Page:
In Arabic, “laziz” means enjoyable, tasty and lighthearted. With that in mind, owners Derek Kitchen and Moudi Sbeity could not have picked a more appropriate name for their restaurant: Laziz Kitchen. The food is tasty, indeed. The vibe at Laziz is nothing if not enjoyable, and both the food and ambiance is lighthearted, never heavy-handed.
This place just oozes friendliness. It’s like being invited to a family meal – a Mediterranean/Middle Eastern family meal, in the case of Laziz, where most of the cuisine has its roots in Lebanese culinary tradition. And, it’s the type of place where you’ll want to share your dishes and table hop, since you’ll undoubtedly run into old friends there. I always do.
Originally, Laziz was solely a lunch spot. Then, dinner was added a couple night a week. Now, Both dinner and lunch are served Tuesday through Sunday, plus brunch on weekends. As Laziz has grown, so has the menu. I suggest dining at Laziz with a crowd, which will give you the opportunity to graze, sample and share many of the killer kitchen’s outstanding dishes.
Like the kibbeh ($8), for example. These are small, football-shaped fried morsels of ground beef with Middle Eastern spices, burghul wheat and walnuts with a tahini-based tarator sauce. Another superb sharable starter is muhammara: a Syrian red pepper dip made from roasted Aleppo peppers with chopped and ground walnuts, pomegranate molasses and out-of-this-world homemade pita bread.
If you’re looking for something that the kids will enjoy at the table just as much as the adults, share an order of halloumi ($8). It’s sort of a Middle Eastern pizza: grilled pita topped with halloumi cheese, parsley, tomato tapenade and zatar spices. Or, since beets have bucked trends and become so popular, you might opt for Laziz Kitchen’s roast beets ($8) with feta, toasted sesame seeds, orange blossom, lemon, olive oil and parsley.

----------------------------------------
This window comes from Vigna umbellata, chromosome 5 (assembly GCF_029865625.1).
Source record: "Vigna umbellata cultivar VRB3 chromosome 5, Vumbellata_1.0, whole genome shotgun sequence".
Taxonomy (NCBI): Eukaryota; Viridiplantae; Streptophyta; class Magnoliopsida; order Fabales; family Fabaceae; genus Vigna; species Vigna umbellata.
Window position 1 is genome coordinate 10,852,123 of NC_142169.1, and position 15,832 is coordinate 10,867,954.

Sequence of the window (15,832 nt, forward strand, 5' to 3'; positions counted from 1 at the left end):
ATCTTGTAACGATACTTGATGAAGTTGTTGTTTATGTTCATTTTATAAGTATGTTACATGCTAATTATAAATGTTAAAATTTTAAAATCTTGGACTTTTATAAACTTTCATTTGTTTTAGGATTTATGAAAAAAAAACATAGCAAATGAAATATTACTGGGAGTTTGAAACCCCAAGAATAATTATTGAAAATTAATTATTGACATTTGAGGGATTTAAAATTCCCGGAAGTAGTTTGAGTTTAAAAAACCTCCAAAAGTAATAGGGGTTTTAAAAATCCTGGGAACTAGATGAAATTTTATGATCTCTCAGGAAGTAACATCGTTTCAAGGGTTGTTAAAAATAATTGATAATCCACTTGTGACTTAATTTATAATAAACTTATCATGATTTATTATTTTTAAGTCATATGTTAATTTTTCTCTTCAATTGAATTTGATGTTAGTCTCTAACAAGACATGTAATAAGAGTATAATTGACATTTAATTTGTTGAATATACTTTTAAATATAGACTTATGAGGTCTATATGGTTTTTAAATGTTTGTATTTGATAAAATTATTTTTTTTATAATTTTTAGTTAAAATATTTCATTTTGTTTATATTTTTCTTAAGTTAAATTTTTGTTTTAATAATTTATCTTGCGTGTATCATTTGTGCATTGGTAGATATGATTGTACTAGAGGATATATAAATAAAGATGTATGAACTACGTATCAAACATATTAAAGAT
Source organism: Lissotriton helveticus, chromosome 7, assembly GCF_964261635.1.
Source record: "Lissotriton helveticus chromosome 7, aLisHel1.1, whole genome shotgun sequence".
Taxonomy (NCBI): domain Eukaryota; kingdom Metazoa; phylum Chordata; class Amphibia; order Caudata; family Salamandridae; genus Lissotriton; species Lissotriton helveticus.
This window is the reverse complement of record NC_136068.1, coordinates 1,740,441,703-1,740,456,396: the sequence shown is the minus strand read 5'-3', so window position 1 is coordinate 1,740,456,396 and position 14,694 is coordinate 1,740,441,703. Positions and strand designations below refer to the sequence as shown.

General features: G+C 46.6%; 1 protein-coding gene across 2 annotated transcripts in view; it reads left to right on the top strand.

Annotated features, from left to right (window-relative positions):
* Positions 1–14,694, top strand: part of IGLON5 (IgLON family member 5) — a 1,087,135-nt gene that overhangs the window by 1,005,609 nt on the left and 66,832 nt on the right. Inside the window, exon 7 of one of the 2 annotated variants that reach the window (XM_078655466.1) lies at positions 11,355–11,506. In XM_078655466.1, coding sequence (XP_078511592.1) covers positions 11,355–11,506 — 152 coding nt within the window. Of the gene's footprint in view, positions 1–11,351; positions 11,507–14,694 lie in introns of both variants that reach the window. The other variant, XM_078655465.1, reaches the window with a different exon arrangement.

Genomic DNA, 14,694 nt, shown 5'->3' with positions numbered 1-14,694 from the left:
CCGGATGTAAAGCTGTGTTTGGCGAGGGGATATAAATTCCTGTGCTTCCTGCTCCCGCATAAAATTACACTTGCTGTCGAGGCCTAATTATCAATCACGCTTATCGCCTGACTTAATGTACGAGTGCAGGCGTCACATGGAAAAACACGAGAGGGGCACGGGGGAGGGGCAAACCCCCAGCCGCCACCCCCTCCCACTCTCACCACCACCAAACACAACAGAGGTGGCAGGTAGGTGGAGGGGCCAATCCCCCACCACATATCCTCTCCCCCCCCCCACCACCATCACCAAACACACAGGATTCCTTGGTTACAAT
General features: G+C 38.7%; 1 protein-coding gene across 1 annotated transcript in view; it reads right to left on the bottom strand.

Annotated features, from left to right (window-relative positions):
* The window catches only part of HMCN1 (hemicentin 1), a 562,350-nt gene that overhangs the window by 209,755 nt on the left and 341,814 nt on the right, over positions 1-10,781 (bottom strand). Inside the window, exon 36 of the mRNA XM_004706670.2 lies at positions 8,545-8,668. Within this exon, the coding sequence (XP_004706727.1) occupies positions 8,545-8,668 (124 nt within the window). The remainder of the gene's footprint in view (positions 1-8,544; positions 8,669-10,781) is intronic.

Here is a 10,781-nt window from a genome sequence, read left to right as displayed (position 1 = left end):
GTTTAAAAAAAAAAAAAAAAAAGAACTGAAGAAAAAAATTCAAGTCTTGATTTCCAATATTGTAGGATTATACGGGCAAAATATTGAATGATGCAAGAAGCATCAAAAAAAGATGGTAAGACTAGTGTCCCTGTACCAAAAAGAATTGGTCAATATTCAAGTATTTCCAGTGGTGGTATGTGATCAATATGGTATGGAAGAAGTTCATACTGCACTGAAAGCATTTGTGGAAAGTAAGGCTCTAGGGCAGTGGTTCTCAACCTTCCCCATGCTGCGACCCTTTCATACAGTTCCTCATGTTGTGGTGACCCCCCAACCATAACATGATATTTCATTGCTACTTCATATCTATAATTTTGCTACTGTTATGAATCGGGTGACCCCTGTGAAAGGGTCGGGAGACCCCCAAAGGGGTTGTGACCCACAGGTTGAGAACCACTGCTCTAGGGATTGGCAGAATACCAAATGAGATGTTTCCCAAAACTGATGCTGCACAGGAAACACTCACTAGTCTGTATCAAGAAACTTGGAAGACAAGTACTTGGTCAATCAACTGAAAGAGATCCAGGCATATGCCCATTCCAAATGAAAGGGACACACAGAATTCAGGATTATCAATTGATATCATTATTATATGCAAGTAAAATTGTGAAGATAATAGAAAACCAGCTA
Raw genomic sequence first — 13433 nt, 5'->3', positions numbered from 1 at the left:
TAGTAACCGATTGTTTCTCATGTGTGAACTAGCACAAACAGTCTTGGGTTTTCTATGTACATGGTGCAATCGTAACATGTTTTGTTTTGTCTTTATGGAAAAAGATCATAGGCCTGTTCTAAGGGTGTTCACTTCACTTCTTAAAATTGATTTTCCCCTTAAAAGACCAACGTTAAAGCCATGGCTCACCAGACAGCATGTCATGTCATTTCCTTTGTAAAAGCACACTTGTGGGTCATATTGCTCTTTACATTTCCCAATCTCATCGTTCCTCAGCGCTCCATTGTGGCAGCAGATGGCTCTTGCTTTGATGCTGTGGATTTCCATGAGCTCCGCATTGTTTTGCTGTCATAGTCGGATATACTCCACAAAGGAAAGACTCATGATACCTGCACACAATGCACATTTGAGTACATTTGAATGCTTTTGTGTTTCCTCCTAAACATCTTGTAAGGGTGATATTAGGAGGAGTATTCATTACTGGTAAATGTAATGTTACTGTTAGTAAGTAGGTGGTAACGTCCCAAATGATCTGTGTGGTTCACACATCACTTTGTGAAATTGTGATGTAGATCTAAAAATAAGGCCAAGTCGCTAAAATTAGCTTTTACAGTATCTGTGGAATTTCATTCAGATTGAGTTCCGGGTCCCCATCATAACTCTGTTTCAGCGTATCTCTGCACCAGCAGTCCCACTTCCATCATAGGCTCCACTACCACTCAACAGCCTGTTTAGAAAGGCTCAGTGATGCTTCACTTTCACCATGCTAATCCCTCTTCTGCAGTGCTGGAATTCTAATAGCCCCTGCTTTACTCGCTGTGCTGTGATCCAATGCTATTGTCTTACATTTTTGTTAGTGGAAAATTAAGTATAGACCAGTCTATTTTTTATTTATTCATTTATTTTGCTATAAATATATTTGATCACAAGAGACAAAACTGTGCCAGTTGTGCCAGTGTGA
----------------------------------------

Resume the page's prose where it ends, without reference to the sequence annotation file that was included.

Whether at lunch or dinner, I can never resist a plate of stuffed grape leaves from the Mezze menu. The tender leaves are stuffed with cooked rice, garlic, and walnuts, served with lemon and diced tomato – a classic mezze that’s hard to improve upon.
Another Laziz crowd-pleaser are their wraps, and I’m especially fond of the falafel, kafta beef and chicken (shish tawook) wraps, especially with the restaurant’s zatar-spiked fries alongside.
Excellent main dishes include the salmon and veggie ceviche and an entree called maghmoor: a stew of eggplant and chickpeas served pot pie-style with garlic, tomatoes and mint.
While you’re there, be sure to peruse the small, on-premise (and online) market at Laziz, where you’ll discover hard-to-find ingredients – mostly from Lebanon and Palestine – for your pantry such as zatar, toum, tahini, rose and orange blossom waters, pomegranate molasses, olive oils, syrups, preserves, cookbooks and more.
Laziz Kitchen is one of the independent restaurants in Utah that has helped to elevate the increasingly diverse dining scene here. It’s an eatery that would be at home in New York City or San Francisco, but we’re lucky and grateful that Derek Kitchen and Moudi Sbeity chose to build their business right here in the Beehive. It’s a real gem.
Culinary quote of the week:
Don’t eat your bread on someone else’s table. — Arabic Proverb
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Originally trained as an anthropologist, Ted Scheffler is a seasoned food, wine & travel writer based in Utah. He loves cooking, skiing, and spends an inordinate amount of time tending to his ever-growing herd of guitars and amplifiers.
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